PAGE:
“Communicating hope and trust in our time.”

- Pope Francis

Homonhon, the Island where Magellan first landed

The beach in Habag, Homonhon. (Photo courtesy of Msgr. Bernie Pantin)

By Msgr. Bernie Pantin

IN March 16, 1521 Ferdinand Magellan first landed in Homonhon when he discovered the Philippines. That event foerever earned Homonhon a place in history.
The island of Homonhon which is still a part of the town of Guiuan is a parish in itself under the titular of St. John the Baptist. It consists of 8 barangays of which Casugoran is the center where the parish church is situated. The other barangays to the north of Casugoran are Inapulangan, Habag, Kanawayon and Bitaugan. To the south are Culasi, Pagbabangnan and Cagusoan. There is a small island which is part of Inapulangan to the north-west part of Homonhon called Mantukonan.

(Photo courtesy of Msgr. Bernie Pantin)

Homonhon is not easily reached in some months during the year (usually December to April) because of the presence of treacherous currents called sibid which is found between the islands of Homonhon and Suluan. It was the first week of May when we went there and there was still the sibid. From afar we could see the swirling waves with its distinctive sound. The boatmen seeing this would make a long detour just to avoid the sibid otherwise if one is caught in the midst of this the boat would easily be torn to pieces.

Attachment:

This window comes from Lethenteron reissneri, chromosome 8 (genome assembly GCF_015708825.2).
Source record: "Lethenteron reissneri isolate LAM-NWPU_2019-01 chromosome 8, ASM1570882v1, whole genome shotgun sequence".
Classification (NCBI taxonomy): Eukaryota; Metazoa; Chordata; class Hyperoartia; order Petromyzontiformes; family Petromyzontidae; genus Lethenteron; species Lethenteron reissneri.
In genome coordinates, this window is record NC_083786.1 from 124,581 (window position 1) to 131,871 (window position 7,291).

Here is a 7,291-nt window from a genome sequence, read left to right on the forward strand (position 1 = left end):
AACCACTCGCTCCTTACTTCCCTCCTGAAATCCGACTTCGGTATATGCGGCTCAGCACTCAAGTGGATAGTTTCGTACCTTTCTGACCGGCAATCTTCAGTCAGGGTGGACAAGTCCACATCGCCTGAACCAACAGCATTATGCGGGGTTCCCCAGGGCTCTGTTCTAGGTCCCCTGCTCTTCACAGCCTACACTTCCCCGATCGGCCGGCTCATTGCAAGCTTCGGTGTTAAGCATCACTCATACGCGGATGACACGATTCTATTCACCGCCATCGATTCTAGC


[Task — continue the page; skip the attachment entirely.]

This mining company operating in Homonhon was recently suspended by DENR Secretary Gina Lopez. (Photo courtesy of Msgr. Bernie Pantin)

There is a mining company present in Homonhon which is mining chromite. Three thousand hectares of forest were burned in order to start mining the chromite. The people of Homonhon are the ones hired to do the mining. The mining area is divided into the different barangays of Homonhon as their area for mining. The mining company would then buy from them the mines that have been dug up. As is usually the case with mining companies, the only benefit that the people of the place can get is that they get employed in mining the fields, but in terms of profit from the mine itself there is very little if there is at all. When the mining is over they are then left with barren and unproductive land coupled with the pollution from the tailings of the mines which goes into the sea.

(This article is lifted from the Blog of Msgr. Bernie Pantin, BEACHES AND CHURCHES, A travel blog of natural and religious sights in the Philippines and beyond. https://beachanatic.blogspot.com)

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